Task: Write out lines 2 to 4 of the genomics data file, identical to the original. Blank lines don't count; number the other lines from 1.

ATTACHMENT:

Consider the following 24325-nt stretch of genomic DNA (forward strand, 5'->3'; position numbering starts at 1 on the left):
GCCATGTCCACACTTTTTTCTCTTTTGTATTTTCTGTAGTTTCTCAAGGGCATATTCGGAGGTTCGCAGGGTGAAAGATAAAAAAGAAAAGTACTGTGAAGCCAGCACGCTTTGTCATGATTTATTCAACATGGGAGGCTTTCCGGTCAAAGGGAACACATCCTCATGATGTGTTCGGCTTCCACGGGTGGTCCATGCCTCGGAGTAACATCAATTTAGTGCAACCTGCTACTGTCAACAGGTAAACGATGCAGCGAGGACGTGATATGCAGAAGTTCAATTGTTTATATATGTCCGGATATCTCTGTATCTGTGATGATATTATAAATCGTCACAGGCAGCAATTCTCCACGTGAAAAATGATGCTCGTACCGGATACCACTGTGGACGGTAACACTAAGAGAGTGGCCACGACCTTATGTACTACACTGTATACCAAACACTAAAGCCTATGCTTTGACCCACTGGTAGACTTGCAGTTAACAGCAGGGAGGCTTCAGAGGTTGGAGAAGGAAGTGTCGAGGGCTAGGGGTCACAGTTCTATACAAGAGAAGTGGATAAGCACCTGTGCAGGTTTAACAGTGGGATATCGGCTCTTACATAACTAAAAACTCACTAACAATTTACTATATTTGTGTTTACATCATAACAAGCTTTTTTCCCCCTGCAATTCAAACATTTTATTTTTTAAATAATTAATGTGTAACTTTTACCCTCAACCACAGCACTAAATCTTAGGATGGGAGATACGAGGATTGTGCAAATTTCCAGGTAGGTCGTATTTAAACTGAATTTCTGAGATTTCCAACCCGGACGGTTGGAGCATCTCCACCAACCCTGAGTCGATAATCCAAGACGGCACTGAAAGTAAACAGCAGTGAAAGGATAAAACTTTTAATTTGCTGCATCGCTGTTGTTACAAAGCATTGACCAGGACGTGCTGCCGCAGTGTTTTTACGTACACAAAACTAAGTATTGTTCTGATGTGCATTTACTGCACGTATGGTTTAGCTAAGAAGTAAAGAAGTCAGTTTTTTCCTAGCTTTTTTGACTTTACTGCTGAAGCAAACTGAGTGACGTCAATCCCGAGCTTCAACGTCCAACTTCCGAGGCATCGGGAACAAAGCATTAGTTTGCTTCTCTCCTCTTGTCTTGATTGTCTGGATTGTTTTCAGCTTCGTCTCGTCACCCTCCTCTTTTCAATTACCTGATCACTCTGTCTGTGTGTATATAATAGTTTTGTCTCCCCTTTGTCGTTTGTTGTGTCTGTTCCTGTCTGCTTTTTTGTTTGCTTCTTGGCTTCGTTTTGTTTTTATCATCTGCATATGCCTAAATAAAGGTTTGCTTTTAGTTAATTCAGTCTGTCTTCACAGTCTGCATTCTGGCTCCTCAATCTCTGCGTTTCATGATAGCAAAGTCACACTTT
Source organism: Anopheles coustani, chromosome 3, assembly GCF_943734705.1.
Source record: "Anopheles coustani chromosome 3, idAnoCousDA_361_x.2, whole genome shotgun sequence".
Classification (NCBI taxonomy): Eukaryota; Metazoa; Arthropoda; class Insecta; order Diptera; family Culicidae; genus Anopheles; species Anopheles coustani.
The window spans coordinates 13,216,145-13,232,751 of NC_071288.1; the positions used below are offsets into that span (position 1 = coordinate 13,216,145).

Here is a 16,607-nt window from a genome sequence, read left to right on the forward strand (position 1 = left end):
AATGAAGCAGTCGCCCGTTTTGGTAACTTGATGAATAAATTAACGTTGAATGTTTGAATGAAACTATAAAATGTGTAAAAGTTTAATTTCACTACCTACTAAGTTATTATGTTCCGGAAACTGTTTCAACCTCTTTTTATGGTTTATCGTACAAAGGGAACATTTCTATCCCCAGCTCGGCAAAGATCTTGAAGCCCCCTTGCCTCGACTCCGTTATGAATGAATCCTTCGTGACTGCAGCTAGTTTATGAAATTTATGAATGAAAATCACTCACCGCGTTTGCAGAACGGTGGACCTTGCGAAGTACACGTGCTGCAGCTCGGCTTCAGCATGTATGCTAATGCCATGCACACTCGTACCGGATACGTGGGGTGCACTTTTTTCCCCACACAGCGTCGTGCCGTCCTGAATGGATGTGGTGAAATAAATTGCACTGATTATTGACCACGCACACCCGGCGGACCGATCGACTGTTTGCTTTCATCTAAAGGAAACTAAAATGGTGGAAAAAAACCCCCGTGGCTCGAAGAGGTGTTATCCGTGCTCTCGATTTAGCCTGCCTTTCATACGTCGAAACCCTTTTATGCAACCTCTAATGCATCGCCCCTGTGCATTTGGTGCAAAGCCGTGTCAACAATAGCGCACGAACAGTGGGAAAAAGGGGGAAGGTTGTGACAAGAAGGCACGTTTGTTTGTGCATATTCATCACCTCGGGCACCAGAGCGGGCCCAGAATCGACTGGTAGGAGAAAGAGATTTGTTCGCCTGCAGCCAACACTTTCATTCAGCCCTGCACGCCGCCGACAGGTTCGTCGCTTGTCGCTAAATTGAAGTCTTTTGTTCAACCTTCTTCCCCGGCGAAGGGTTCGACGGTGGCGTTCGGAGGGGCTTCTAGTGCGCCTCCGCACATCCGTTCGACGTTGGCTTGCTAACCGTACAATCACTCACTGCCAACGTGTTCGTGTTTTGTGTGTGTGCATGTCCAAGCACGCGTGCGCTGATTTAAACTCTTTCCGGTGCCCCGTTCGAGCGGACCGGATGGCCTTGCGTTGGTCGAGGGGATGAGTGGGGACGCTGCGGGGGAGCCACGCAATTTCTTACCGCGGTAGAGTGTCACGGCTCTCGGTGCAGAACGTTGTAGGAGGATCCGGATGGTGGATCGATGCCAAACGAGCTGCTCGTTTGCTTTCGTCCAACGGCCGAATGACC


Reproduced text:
GCCATGTCCACACTTTTTTCTCTTTTGTATTTTCTGTAGTTTCTCAAGGGCATATTCGGAGGTTCGCAGGGTGAAAGATAAAAAAGAAAAGTACTGTGAAGCCAGCACGCTTTGTCATGATTTATTCAACATGGGAGGCTTTCCGGTCAAAGGGAACACATCCTCATGATGTGTTCGGCTTCCACGGGTGGTCCATGCCTCGGAGTAACATCAATTTAGTGCAACCTGCTACTGTCAACAGGTAAACGATGCAGCGAGGACGTGATATGCAGAAGTTCAATTGTTTATATATGTCCGGATATCTCTGTATCTGTGATGATATTATAAATCGTCACAGGCAGCAATTCTCCACGTGAAAAATGATGCTCGTACCGGATACCACTGTGGACGGTAACACTAAGAGAGTGGCCACGACCTTATGTACTACACTGTATACCAAACACTAAAGCCTATGCTTTGACCCACTGGTAGACTTGCAGTTAACAGCAGGGAGGCTTCAGAGGTTGGAGAAGGAAGTGTCGAGGGCTAGGGGTCACAGTTCTATACAAGAGAAGTGGATAAGCACCTGTGCAGGTTTAACAGTGGGATATCGGCTCTTACATAACTAAAAACTCACTAACAATTTACTATATTTGTGTTTACATCATAACAAGCTTTTTTCCCCCTGCAATTCAAACATTTTATTTTTTAAATAATTAATGTGTAACTTTTACCCTCAACCACAGCACTAAATCTTAGGATGGGAGATACGAGGATTGTGCAAATTTCCAGGTAGGTCGTATTTAAACTGAATTTCTGAGATTTCCAACCCGGACGGTTGGAGCATCTCCACCAACCCTGAGTCGATAATCCAAGACGGCACTGAAAGTAAACAGCAGTGAAAGGATAAAACTTTTAATTTGCTGCATCGCTGTTGTTACAAAGCATTGACCAGGACGTGCTGCCGCAGTGTTTTTACGTACACAAAACTAAGTATTGTTCTGATGTGCATTTACTGCACGTATGGTTTAGCTAAGAAGTAAAGAAGTCAGTTTTTTCCTAGCTTTTTTGACTTTACTGCTGAAGCAAACTGAGTGACGTCAATCCCGAGCTTCAACGTCCAACTTCCGAGGCATCGGGAACAAAGCATTAGTTTGCTTCTCTCCTCTTGTCTTGATTGTCTGGATTGTTTTCAGCTTCGTCTCGTCACCCTCCTCTTTTCAATTACCTGATCACTCTGTCTGTGTGTATATAATAGTTTTGTCTCCCCTTTGTCGTTTGTTGTGTCTGTTCCTGTCTGCTTTTTTGTTTGCTTCTTGGCTTCGTTTTGTTTTTATCATCTGCATATGCCTAAATAAAGGTTTGCTTTTAGTTAATTCAGTCTGTCTTCACAGTCTGCATTCTGGCTCCTCAATCTCTGCGTTTCATGATAGCAAAGTCACACTTT
Source organism: Anopheles coustani, chromosome 3, assembly GCF_943734705.1.
Source record: "Anopheles coustani chromosome 3, idAnoCousDA_361_x.2, whole genome shotgun sequence".